Eclipse Wireless Litetouch Keyboard Review

You might feel that the monitor or CPU are the most critical piece of hardware on your computer, but as someone who does a lot of typing and plays a lot of PC games, I’ll go with the keyboard every time.

Over the years, I’ve gone from someone who buys $10 budget keyboards to $120 keyboards with integrated LCD screens. The importance of keyboard touch, response and durability are not to be ignored. MadCatz has a line of high-end PC peripherals that evolved from its Saitek purchase a few years back called the Eclipse.

The company recently sent us an Eclipse Wireless Litetouch Keyboard and we’ve put it through its paces for gaming and typing. In fact, I imagine I’ll be putting it through those same paces for a long time to come.

The Wireless Litetouch’s first noticeable feature is the included LCD touchpad where the number pad is usually found. This programmable black & white LCD screen displays all the expected buttons, but makes good use of an oft neglected part of the keyboard by letting you program those keys in 3 modes.

When doing accounting or data entry the numberpad is invaluable, but what about for everyday use? Not so much, thanks.

The Litetouch keypad supports the traditional number buttons but it also features two more modes where users can program the keys to execute programs. You set these actions using custom key control software.

Along with customizable macro keys, the media controls that litter the top of most keyboards these days are included in this control scheme. Instead of a large keyboard with a ton of useless buttons on it, the litetouch screen allows you to repurpose media controls or hide those functions easily. The minimal design also means the keyboard is smaller and lighter.

Using the Smart Technology program is simple and mapping keypad functions is a matter of selecting a mode and telling the keyboard what you expect it to do. The settings are saved to a profile that is executed on launch, but also can be recalled on command. This feature means that enterprising gamers can set up custom buttons for their favorite in-game commands or macros.

The one negative of the LCD was the response on the touch screen is a little slow. If you are doing rapid key entry it sometimes takes a few attempts to register a keypress. This is not a keyboard for accounting work.

The Wireless Litetouch communicates using 2.4Ghz radio and requires a small dongle be connected to your system USB ports. During testing, I used the keyboard at a variety of different locations and ranges. I found that the keyboard was highly responsive with almost no perceptible lag up to 4 feet away.

When there was a wooden table in between the receiver and my keyboard, there were a few instances where keys were missed during a quick typing session. With the same setup while playing games, the keyboard worked flawlessly.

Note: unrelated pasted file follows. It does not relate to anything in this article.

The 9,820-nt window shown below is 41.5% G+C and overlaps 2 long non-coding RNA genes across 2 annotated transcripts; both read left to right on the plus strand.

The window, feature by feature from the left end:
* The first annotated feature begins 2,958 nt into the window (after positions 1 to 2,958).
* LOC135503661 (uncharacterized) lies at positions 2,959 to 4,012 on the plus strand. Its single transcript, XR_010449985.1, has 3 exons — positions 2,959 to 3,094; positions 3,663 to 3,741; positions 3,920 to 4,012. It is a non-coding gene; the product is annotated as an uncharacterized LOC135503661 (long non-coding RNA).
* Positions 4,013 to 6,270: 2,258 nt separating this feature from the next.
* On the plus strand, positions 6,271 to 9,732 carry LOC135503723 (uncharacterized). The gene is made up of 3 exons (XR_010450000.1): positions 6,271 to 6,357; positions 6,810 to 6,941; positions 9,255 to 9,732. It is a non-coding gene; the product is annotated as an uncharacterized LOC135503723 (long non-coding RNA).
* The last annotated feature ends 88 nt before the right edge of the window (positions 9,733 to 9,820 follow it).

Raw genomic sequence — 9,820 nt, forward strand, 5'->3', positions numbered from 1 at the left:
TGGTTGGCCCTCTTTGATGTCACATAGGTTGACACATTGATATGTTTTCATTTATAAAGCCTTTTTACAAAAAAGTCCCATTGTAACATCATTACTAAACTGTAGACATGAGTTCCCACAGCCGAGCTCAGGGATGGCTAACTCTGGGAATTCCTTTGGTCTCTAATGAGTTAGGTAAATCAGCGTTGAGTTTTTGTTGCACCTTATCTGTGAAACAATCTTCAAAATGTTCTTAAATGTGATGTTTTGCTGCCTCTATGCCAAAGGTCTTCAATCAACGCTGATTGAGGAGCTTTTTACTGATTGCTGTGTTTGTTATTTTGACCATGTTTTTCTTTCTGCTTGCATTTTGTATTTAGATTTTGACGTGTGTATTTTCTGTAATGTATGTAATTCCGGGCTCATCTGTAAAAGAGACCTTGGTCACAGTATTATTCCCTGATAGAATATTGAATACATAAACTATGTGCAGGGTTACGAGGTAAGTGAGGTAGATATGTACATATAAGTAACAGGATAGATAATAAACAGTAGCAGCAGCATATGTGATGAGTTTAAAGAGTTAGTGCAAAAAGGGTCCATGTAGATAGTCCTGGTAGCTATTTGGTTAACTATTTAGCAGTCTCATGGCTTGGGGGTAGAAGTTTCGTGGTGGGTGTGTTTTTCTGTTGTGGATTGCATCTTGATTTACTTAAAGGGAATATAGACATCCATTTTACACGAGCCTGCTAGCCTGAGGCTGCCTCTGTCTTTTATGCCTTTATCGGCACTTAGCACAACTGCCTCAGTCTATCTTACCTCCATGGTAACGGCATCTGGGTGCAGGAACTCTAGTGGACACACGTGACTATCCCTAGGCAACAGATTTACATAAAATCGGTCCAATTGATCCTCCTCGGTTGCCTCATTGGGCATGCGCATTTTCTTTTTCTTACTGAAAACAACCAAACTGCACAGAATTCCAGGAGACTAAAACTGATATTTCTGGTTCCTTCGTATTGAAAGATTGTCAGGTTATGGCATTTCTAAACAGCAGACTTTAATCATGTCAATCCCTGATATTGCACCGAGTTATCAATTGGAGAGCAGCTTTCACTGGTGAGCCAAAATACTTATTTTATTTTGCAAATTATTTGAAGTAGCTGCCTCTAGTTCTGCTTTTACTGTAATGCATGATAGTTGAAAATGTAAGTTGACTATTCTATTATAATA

Importantly for games, the key repeat rate never faltered while I was testing at any reasonable range. When traveling, the receiver slides into the bottom of the unit and turns the keyboard off.

This keyboard is a good fit for users who are looking for some great flexibility and a small “lapprint”. The integration of a basic trackball and two mouse buttons was enough to make web browsing simple even without using a wireless mouse. The trackball responded well but it was not adequate (at least not for me) when I attempted to use it in place of a mouse for FPS or RTS gameplay.

Night or LAN play is fully supported thanks to the backlit keys, and typing over extended periods of time never became uncomfortable. The size of the keyboard felt right for touch typing and the independent keys were relatively quiet. They do give off a noticable plastic click, though. This is not a “no-sound” keyboard, but it’s not unnecessarily noisy either.

The litetouch has a fair battery lifetime from what I could see. I used the keyboard for a week before I had to recharge it. Charging is handled either by connecting the unit via a USB cable or with the included wall plug.

ThisĀ  is an excellent wireless keyboard with good gamer-centric features. Unlike some gimicky “gamer” keyboards it also offers comfortable typing and reliability for more typical usage. The wireless range was good and also makes the unit a consideration in some home theater PC use.

The Eclipse Wireless Litetouch Keyboard retails for $130 and is available online and at major retailers. The Smart Technology is Windows only and some features may not work properly under Linux or Mac OS.


  • Programmable LCD keypad
  • Backlit keys
  • Nice Wireless Range


  • Trackball is Not Good for Gaming
  • Does Experience Interference from Some Objects
  • Response time is not Rapid enough for Keypad Entry

The Verdict: Buy it!

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1 Comment on Eclipse Wireless Litetouch Keyboard Review


On November 12, 2011 at 11:27 am

I’m guessing it supports W+Shift+Space, because you reviewed it as a gaming keyboard, but I was just curious